The “procés” has tested the feelings of many people. Politicians, determined to destroy and humiliate the opponent, have got themselves involved in a race where everything counts. It could have been a nice process, thinking about a reform to change whole Spain – starting with a reform of the Constitution and rewritting the role of the autonomies. Instead, it has becomen a nightmare that nobody knows how it will end.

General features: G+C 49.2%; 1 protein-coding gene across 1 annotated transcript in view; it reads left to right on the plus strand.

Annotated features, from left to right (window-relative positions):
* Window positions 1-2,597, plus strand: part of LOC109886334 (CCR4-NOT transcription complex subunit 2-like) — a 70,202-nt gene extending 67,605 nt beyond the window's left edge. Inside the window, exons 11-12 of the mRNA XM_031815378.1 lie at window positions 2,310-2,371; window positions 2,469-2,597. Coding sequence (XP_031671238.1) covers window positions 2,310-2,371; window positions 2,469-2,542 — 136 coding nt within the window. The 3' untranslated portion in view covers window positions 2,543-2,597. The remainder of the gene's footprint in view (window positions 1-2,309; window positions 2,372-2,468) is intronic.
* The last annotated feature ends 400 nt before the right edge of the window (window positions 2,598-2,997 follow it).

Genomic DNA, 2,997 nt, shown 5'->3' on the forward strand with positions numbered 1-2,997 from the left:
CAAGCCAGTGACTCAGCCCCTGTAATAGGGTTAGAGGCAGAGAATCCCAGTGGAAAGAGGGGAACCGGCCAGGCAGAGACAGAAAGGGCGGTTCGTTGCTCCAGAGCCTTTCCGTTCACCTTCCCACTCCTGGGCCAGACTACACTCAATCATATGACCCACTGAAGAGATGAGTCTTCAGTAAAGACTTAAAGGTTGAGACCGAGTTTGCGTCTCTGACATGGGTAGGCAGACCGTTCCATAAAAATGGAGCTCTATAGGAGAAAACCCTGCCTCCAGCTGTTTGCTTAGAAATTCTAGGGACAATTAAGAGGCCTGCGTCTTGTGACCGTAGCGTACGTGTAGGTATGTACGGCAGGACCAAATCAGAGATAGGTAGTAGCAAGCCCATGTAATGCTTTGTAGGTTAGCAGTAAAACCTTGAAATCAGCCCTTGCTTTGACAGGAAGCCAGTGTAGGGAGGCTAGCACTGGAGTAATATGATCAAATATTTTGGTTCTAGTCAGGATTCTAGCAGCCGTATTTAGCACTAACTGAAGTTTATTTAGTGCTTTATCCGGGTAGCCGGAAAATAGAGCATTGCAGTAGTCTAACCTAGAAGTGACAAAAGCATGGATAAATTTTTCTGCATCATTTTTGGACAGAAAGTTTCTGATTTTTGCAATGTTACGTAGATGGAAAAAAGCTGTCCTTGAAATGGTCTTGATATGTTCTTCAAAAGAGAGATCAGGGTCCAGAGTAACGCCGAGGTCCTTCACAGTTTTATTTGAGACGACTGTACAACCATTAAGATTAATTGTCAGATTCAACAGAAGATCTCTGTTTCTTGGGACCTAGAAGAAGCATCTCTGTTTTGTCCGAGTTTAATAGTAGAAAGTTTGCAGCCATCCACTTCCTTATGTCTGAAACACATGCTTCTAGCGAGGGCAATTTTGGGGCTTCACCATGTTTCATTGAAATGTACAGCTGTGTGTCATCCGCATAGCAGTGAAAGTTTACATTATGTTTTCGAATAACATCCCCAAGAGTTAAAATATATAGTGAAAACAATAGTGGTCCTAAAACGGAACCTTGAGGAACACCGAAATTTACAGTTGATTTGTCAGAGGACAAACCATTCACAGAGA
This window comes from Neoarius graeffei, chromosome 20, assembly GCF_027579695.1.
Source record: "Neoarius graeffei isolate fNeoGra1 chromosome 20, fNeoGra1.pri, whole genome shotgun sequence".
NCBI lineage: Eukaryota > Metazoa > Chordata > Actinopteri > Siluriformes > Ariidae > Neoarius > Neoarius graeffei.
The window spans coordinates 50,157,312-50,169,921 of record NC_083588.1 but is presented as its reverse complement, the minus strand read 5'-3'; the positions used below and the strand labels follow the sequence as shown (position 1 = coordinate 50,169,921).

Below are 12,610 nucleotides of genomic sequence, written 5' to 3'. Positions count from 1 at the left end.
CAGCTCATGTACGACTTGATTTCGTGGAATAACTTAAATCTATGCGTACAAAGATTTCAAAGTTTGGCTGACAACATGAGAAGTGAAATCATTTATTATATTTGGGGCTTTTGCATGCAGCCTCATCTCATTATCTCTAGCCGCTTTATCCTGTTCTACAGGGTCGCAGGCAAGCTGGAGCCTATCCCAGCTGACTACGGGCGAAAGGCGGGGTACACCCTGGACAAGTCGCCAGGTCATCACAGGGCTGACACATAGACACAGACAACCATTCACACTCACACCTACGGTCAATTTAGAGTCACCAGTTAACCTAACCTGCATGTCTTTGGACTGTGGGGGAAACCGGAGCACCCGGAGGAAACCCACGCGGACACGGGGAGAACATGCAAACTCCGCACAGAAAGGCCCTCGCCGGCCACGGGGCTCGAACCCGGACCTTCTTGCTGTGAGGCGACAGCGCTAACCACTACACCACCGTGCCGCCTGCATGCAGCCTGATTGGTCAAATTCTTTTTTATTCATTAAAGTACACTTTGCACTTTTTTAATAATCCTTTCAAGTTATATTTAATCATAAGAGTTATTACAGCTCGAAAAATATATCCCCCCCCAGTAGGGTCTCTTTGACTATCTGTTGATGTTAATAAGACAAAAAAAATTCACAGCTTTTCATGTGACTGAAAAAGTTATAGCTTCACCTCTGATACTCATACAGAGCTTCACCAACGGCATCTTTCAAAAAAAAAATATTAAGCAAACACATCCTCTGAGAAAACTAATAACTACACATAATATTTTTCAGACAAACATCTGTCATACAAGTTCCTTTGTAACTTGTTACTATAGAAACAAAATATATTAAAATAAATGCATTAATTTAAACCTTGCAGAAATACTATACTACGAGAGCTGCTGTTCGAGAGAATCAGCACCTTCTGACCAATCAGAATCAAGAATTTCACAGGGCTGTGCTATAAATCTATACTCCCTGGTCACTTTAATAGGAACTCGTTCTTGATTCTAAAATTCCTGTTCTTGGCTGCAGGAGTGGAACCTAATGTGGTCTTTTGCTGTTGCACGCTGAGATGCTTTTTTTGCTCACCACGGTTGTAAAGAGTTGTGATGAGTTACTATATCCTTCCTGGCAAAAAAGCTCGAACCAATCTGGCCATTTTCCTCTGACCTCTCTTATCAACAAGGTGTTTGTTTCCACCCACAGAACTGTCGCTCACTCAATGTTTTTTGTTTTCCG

Given what we have seen, self-criticism is necessary. The government headed by Mariano Rajoy, for his stubborn resistance to listening and the negligence with which he has dealt with the Catalan issue during these years – starting with himself when in 2006 he promoted a collection of signatures for the “Estatut” (a kind of legal rights for catalans) to be voted on throughout Spain; Carles Puigdemont and all his advisers, in addition to the parties that bet for independence, to justify their actions in a referendum that clearly did not meet any standard from the moment the first ballot box was withdrawn; the media, to saturate and, in some cases, dramatize the situation in Catalonia and the vision towards the rest of Spain; the pro-independence entities, ANC and Omnium Cultural, for trying to decide on the future of Catalonia from outside the Parlament; those who are dedicated to inflame, whether in our out the government, the opposition, lawyers, judges, journalists, or ordinary people, for misunderstand the “Catalan conflict”.